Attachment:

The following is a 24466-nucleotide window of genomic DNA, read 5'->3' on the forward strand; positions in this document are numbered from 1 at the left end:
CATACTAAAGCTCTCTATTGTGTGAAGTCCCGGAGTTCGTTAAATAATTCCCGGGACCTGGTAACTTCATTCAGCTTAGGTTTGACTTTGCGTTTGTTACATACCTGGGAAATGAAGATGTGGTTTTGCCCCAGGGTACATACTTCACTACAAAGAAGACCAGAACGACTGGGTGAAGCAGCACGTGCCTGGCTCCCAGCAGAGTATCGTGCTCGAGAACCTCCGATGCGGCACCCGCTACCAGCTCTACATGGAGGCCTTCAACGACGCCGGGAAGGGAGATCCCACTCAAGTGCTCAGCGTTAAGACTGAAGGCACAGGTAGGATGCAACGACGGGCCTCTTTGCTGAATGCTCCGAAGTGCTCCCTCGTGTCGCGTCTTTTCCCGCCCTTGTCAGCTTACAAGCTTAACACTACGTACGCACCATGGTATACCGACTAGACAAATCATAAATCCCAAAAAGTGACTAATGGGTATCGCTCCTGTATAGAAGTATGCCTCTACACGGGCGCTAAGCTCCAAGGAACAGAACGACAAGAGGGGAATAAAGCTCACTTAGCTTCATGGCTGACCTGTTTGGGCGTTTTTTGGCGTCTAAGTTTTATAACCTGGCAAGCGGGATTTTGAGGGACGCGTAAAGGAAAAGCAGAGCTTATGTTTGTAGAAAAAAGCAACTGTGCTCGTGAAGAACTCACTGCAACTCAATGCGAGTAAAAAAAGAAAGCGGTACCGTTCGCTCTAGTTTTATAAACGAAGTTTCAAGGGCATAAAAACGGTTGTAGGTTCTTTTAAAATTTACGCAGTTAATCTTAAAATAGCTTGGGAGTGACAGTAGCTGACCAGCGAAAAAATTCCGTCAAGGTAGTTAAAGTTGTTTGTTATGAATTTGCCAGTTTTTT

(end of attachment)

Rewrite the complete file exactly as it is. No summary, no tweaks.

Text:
The following is a 24466-nucleotide window of genomic DNA, read 5'->3' on the forward strand; positions in this document are numbered from 1 at the left end:
CATACTAAAGCTCTCTATTGTGTGAAGTCCCGGAGTTCGTTAAATAATTCCCGGGACCTGGTAACTTCATTCAGCTTAGGTTTGACTTTGCGTTTGTTACATACCTGGGAAATGAAGATGTGGTTTTGCCCCAGGGTACATACTTCACTACAAAGAAGACCAGAACGACTGGGTGAAGCAGCACGTGCCTGGCTCCCAGCAGAGTATCGTGCTCGAGAACCTCCGATGCGGCACCCGCTACCAGCTCTACATGGAGGCCTTCAACGACGCCGGGAAGGGAGATCCCACTCAAGTGCTCAGCGTTAAGACTGAAGGCACAGGTAGGATGCAACGACGGGCCTCTTTGCTGAATGCTCCGAAGTGCTCCCTCGTGTCGCGTCTTTTCCCGCCCTTGTCAGCTTACAAGCTTAACACTACGTACGCACCATGGTATACCGACTAGACAAATCATAAATCCCAAAAAGTGACTAATGGGTATCGCTCCTGTATAGAAGTATGCCTCTACACGGGCGCTAAGCTCCAAGGAACAGAACGACAAGAGGGGAATAAAGCTCACTTAGCTTCATGGCTGACCTGTTTGGGCGTTTTTTGGCGTCTAAGTTTTATAACCTGGCAAGCGGGATTTTGAGGGACGCGTAAAGGAAAAGCAGAGCTTATGTTTGTAGAAAAAAGCAACTGTGCTCGTGAAGAACTCACTGCAACTCAATGCGAGTAAAAAAAGAAAGCGGTACCGTTCGCTCTAGTTTTATAAACGAAGTTTCAAGGGCATAAAAACGGTTGTAGGTTCTTTTAAAATTTACGCAGTTAATCTTAAAATAGCTTGGGAGTGACAGTAGCTGACCAGCGAAAAAATTCCGTCAAGGTAGTTAAAGTTGTTTGTTATGAATTTGCCAGTTTTTT